Later that night, DiploDad and I made decorations for the top of the cake out of fondant. He was SO thrilled to help.

“Does this skull look OK?”

“Skull teeth are supposed to be squarish looking, not round.”

“It looks FINE.”

After the fondant fun, DD set about making a pirate treasure chest for treat bags and the treasure hunt and I packed up things for the party. Halfway through packing up stuff, I realized a few things were missing.

“Have you seen the foam swords?”

“What foam swords?”

“The ones I ordered off of amazon.com. The ones delivered to the Consulate mail room. Did you bring them back from the office?”

“I never got any.”

“You said you had all the party stuff!!!!”

Panic ensued. Foam swords were part of my Party Plan. After unreasonably snapping at DD for not reading my mind and telling me the foam swords had not arrived in a timely manner (“Seriously?!” – DD), I sat down, fired up the laptop and discovered that I had not actually ordered them. Argh. The next day would involve some birthday runabout I hadn’t planned. I gave up and went to sleep, with visions of swashbucklers dancing in my head.

The next morning, V and I put the cake together. I have never waited that long or cut it that close. The thing about having a helper with you is that they want to do as much as possible, but it’s often beyond their skill set. V is OK at icing, but writing isn’t going to happen anytime soon, and making borders and stars will require some practice. This is probably the time to say again that I miss Gifty, my helper from Accra (who now likely lives in Georgia, dodging INS). After four years tutelage, she could level a cake like a master (and much better than I can), do tip #16 stars until her arm fell off, and ice like a pro. I’ll eventually train V as well, but this morning, I had no time to do that. We finished off the cake on time and it was a masterpiece.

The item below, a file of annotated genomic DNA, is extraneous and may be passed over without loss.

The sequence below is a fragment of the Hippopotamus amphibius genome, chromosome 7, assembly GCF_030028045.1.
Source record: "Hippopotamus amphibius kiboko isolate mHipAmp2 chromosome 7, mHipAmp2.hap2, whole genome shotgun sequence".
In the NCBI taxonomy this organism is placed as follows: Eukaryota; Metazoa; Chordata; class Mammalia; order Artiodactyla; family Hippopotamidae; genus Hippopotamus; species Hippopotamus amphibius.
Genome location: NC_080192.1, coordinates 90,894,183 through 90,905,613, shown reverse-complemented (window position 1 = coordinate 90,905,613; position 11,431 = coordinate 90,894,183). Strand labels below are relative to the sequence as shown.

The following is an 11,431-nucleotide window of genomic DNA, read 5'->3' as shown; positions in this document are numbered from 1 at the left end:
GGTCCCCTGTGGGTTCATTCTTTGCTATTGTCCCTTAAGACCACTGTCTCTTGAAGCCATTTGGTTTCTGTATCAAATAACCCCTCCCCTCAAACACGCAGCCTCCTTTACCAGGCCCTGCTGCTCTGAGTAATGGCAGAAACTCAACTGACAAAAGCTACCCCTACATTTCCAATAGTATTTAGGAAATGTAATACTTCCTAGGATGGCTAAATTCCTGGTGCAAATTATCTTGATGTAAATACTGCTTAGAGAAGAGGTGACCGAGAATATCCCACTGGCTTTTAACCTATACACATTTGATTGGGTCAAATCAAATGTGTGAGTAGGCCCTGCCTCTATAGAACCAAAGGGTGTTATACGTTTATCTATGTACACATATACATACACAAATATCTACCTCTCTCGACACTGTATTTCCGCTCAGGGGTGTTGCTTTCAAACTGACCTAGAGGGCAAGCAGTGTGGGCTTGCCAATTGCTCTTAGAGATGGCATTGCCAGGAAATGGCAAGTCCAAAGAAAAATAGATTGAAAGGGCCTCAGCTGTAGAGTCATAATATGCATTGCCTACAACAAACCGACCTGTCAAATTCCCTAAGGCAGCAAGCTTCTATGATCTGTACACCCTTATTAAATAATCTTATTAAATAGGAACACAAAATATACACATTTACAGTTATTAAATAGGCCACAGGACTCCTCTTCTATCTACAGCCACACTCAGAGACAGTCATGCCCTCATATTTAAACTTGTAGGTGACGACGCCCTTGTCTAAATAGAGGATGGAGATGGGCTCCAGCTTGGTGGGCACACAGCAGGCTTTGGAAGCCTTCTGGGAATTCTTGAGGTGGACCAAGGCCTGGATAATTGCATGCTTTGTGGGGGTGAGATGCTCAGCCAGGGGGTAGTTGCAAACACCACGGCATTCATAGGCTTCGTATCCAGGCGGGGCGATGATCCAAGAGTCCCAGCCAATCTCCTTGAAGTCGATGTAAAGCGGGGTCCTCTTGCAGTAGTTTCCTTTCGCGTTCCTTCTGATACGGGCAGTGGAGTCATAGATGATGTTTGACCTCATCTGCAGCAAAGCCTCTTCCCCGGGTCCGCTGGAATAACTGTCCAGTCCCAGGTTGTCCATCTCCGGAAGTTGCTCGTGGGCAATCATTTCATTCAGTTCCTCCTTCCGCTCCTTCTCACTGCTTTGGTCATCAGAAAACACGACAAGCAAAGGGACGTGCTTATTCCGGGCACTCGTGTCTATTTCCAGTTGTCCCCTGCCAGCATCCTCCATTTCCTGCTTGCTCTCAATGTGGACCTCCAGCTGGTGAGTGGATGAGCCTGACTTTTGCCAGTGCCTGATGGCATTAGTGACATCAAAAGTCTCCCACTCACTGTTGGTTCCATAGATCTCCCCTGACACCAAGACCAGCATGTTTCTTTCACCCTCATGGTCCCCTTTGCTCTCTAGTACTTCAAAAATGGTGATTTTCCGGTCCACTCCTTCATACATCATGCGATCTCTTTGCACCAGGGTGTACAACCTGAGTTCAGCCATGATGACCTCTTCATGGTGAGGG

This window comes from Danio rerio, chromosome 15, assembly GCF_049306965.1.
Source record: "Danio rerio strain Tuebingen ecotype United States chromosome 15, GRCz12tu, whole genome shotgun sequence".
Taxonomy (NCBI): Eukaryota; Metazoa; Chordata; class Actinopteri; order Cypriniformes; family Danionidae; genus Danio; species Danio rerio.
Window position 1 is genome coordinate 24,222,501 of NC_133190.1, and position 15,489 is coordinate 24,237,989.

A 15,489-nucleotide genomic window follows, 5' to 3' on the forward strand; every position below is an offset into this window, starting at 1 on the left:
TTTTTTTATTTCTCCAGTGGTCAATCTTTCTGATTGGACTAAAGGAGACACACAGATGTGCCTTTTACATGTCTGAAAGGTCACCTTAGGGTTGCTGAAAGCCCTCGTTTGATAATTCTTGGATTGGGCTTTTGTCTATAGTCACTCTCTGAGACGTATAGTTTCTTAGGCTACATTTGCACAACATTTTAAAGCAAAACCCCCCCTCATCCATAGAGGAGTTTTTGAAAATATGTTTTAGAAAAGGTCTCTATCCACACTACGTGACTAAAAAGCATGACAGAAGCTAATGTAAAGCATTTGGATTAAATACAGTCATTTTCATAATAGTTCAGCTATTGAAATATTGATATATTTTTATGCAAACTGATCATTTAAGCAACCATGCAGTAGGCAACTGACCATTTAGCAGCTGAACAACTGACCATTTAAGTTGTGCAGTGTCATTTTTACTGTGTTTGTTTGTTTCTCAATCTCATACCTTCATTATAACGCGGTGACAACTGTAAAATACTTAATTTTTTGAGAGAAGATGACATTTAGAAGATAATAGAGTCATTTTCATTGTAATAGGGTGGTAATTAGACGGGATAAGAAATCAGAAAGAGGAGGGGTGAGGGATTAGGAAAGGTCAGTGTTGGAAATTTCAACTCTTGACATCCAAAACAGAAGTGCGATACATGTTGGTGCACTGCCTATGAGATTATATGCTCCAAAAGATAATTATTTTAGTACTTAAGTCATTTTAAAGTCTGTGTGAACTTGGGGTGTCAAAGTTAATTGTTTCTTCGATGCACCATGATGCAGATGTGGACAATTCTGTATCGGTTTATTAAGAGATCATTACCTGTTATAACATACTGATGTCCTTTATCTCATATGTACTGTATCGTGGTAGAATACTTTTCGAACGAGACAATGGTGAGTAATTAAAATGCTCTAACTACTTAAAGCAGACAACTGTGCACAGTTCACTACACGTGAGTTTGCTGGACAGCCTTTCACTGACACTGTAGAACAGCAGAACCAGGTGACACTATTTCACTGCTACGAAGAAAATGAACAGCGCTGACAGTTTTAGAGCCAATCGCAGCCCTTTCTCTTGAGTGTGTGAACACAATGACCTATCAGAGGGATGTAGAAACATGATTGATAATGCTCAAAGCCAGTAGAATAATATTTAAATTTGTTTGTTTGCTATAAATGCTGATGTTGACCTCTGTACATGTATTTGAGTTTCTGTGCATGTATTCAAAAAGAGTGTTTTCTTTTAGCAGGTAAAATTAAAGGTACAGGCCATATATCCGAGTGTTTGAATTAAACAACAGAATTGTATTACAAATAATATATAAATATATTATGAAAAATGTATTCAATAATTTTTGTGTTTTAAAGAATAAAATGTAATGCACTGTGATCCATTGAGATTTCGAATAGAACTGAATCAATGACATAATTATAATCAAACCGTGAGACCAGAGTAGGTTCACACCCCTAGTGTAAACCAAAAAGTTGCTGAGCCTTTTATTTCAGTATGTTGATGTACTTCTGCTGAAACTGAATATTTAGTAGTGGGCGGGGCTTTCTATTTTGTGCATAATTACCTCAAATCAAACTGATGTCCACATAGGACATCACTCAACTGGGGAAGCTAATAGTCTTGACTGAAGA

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I was also happy that I didn’t do a “cake repeat” for my overlooked DB2.

After a quick de-icinging, I headed over to the local toy store to try and find foam swords. I walked about and found nothing. I asked an employee and was led off to a corner where there was ONE. ONE. After he verified that there were no other foam swords anywhere in the city, I panicked and walked around the store trying to find a substitute. I found some balls that bounce on water (Cannonballs!) and mini Nerf guns. As I handed over my credit card at the register, I was painfully aware that my favors/leaving gifts were going to cost more than everything else otherwise, including cake, food, crafts, and drinks. (I wasn’t wrong. The favors came to $209 and all the food (5 orders chicken nuggets, 3 orders of samosas, 2 orders chili cheese toast, 10 Sprites, 10 Fantas, 10 bottles of water, 8 orders of French fries, 4 fruit plates) was $53.75. Do NOT tell DD the cost of the favors. I lied about it. Yes, yes, I did.)

When D and I arrived to Breach Candy Club where we were holding the party, DD was waiting to help out. We set up the party area, had lunch, got the cake off to a cooler place, and then I set out to pick the kids up from school for the party.

We had a blast. The kids played in the water in the kiddie spray area, had a cannonball battle and ran around trying to find the treasure chest in a treasure hunt. They colored in pirate bandanas. Drank too much soda, ate too many fries, and ignored the fruit. I felt like I’d pulled it off, even if earlier I’d wallowed in Mommy Second Child Guilt.

Finally, the kids all began to go home. I handed out our leaving gifts, which were the Nerf guns.

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“Interesting choice,” said one of the parents, raising an eyebrow at me.

“Hey, we’re ‘murican. That’s how we roll.”

Happy Birthday DiploBoy 2.